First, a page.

Chances are I’m on a plane as you read this today. After this my posts here on Talking Story will be lighter than usual: I’ll be traveling for a good 75% of the days that are left this month. I still have much I’d like to share with you on this month’s Ho‘ohana, ‘ÅŒpala ‘ole — clearing up the clutter, and making room for the good stuff — and I will do so, however my access to the internet will be somewhat sporadic.
One of the things on my schedule is giving a private custom-built MWA class for a Hawaii company on Kuleana, the Hawaiian value of responsibility. Out of all the values I’ve written about in Managing with Aloha, that is the one they specifically asked me to talk about first.
It happens all the time. As personal values go, Kuleana is high on most managers’ wish lists.
It drives self-motivation and self-reliance, for the desire to act comes from accepting our responsibility with deliberance and with diligence.
—Managing with Aloha, page 126.
As I polished up my notes for the class, I thought I’d share some of my planned discussion points for them with you, and I’ve programmed them to post over the next few days.
However first, some self-reflection on Kuleana:
Self-reflection on what you consider your own responsibilities to be, can be a big help to you in discarding some of your clutter.
When you consider all you do in your life, exactly what do feel strongest about, in that you feel it is your responsibility and no one else’s?
That last phrase, “and no one else’s” is the key. Ask yourself very honestly: what are you doing that is someone else’s responsibility?
Here’s another question. Why are you still doing it?
Do you have to clarify it and decide on your next action?
Do you have to train someone else in it, and coach them?
Or do you have to just let it go, and cut your own emotional ties to it?
Will you allow someone else to take it from you?
There’s something else I want you to keep in mind here: you don’t have to give away what you don’t want to. I’ve written before on my belief that instinctive wanting is a good thing. If you hadn’t read it before, I do feel it was one of my better ones!
(Jay had liked it.) The instinctive, natural selection of wanting.
So in addition to that feeling of personal obligation you may have, what responsibilities do you keep solidly in your own circle of influence because you want to do them?
Here’s an ‘ÅŒpala ‘ole Exercise for you.
This works for your personal stuff and for your professional stuff. It works at home and it works at work. So some of you will do it twice because you separate the two, others will just do it all at once mixing the two; it doesn’t matter.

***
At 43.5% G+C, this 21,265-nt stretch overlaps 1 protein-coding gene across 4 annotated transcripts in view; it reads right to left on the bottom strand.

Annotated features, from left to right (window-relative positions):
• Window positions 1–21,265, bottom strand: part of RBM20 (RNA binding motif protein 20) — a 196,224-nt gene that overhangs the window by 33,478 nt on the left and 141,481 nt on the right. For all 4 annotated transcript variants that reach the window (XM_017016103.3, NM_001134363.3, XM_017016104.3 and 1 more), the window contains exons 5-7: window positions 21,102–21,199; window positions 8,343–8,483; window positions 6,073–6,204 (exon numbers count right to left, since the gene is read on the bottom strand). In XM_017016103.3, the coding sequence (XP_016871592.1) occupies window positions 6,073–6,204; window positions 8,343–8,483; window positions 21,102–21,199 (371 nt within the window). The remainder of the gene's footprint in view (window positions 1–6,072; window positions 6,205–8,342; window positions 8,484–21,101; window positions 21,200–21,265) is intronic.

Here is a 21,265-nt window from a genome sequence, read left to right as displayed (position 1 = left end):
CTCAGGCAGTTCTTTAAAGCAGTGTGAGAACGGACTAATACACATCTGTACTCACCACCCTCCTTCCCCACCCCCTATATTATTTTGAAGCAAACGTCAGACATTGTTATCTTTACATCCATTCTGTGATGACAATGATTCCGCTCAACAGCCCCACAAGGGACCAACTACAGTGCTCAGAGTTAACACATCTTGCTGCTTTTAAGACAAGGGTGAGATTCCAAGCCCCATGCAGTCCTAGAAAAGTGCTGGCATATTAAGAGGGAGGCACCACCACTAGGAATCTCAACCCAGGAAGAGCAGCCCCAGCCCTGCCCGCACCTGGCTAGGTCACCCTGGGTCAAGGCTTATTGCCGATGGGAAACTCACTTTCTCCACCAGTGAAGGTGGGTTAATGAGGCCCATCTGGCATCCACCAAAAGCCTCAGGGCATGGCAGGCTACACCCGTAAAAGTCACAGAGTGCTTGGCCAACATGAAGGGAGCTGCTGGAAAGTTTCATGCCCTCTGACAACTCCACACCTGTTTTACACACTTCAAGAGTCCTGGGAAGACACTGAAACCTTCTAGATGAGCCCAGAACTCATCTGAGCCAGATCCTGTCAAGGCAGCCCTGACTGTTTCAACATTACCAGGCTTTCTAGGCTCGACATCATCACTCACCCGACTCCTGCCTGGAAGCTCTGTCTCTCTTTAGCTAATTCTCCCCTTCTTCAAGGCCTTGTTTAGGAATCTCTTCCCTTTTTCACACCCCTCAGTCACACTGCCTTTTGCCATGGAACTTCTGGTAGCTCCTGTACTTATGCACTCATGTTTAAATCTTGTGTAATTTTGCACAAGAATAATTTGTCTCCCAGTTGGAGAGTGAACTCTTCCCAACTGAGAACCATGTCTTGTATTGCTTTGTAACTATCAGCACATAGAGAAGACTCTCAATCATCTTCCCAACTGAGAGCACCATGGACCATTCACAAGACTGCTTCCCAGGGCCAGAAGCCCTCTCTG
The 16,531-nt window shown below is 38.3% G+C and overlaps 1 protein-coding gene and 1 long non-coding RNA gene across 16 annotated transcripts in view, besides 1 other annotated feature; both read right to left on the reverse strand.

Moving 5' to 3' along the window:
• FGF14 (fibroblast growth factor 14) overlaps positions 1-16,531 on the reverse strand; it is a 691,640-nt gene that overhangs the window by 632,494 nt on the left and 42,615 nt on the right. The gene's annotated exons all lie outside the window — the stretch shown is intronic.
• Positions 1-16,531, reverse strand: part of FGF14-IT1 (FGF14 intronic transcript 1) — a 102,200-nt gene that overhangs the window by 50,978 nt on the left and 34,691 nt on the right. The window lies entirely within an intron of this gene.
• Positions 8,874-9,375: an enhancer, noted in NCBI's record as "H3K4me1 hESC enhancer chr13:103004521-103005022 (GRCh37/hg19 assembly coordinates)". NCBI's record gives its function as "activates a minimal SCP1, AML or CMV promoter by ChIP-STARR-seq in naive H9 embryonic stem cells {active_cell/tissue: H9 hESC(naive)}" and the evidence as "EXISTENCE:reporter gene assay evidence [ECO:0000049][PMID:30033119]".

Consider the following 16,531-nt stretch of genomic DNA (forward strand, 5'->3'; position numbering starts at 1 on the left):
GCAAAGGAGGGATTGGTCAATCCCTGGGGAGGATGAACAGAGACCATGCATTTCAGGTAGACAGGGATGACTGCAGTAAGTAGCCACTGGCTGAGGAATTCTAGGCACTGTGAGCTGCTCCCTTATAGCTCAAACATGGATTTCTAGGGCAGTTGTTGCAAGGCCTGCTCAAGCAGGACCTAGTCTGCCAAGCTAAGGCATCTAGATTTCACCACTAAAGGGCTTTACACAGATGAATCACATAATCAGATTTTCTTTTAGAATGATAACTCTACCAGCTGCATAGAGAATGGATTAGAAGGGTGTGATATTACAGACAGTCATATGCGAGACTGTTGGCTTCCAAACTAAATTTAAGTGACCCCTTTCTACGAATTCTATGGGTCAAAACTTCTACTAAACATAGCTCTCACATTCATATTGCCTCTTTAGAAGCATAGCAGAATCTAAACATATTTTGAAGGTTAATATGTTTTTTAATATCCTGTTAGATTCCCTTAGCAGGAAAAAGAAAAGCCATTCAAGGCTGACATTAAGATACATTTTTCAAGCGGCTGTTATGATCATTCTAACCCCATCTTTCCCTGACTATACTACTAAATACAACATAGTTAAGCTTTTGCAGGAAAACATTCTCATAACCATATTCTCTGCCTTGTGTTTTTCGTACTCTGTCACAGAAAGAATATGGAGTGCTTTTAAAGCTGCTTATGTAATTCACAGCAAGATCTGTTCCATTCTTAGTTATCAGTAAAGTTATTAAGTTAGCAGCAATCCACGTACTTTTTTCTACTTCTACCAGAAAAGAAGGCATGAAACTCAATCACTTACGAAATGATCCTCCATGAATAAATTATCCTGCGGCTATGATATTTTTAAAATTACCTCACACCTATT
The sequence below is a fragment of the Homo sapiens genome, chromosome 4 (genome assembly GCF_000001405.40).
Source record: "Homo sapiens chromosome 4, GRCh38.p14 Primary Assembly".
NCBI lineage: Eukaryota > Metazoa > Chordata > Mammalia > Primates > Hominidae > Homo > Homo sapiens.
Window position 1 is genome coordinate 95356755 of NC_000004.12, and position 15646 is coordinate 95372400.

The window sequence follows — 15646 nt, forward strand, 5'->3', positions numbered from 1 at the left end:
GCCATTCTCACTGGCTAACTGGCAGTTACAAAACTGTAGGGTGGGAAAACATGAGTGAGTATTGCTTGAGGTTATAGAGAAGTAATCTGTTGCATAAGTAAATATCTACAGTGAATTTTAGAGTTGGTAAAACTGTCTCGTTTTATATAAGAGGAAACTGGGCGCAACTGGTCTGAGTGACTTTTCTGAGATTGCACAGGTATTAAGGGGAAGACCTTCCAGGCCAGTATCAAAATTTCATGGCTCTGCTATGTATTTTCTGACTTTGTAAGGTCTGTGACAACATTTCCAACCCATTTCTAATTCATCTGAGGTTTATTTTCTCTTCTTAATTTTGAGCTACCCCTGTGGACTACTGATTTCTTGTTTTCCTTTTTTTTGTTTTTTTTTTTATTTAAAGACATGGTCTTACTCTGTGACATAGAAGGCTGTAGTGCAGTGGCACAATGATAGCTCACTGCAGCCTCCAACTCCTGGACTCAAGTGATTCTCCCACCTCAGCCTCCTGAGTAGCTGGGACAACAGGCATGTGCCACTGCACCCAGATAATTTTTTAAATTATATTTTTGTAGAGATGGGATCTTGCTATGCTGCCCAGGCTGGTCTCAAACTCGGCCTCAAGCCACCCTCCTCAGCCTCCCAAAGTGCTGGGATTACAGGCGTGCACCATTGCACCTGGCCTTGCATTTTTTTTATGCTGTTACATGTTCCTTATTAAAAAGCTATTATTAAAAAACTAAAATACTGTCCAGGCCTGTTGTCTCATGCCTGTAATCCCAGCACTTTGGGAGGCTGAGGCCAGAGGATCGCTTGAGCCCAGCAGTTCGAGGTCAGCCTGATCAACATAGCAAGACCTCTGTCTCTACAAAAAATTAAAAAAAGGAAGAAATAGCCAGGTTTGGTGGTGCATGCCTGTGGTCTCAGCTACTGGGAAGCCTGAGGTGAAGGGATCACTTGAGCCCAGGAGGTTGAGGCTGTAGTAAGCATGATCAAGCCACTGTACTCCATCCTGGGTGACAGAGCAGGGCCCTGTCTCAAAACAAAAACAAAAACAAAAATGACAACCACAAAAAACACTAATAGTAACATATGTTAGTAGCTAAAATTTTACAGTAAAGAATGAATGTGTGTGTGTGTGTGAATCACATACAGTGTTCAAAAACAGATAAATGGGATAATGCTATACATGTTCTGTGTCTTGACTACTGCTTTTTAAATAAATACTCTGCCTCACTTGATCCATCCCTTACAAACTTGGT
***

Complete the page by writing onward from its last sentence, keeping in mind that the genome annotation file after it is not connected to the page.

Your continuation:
This is a very easy exercise. The problem is that until someone like me gets you to do it, you just don’t do it.
I want you to work on three lists before the week is over.
1. On one, write down your keepers. Recognize that what you enjoy doing serves as an energy catalyst for you. The things on this list will stay in your inbox, on your To Do list, within your projects, and in your life, and you won’t mind one bit.
2. On your second list, write down the things you know you can reassign and delegate to someone else. These are quality items, and they are worth doing, so they will be meaningful for someone, but that someone doesn’t have to be you.
3. On the third list, I want you to get ruthless. Write down the things that are busy-work and really not that important. If you forgot about them no one would notice, but it would clear a lot of pending drag in your own brain. You’ve forgotten the reasons for this stuff, and you’re simply on auto-pilot for them. These things are not adding any value to your life.
I’m not going to tell you what to do with List 1 for now, you probably can deal with it on your own – and happily so.
I’ll be talking about List 2 in a future post. Not too long from now, promise.
Take List 3 for now, and be sure you collect any physical trappings that are associated with it. Once this collection is done, cackle with glee as you burn the list. Give away, donate, trash, bury or burn all the ‘trappings.’
Don’t you feel better now?
Wow, just noticed something … this is completely off-topic, but it is very cool!
This is post # 300 for Talking Story :)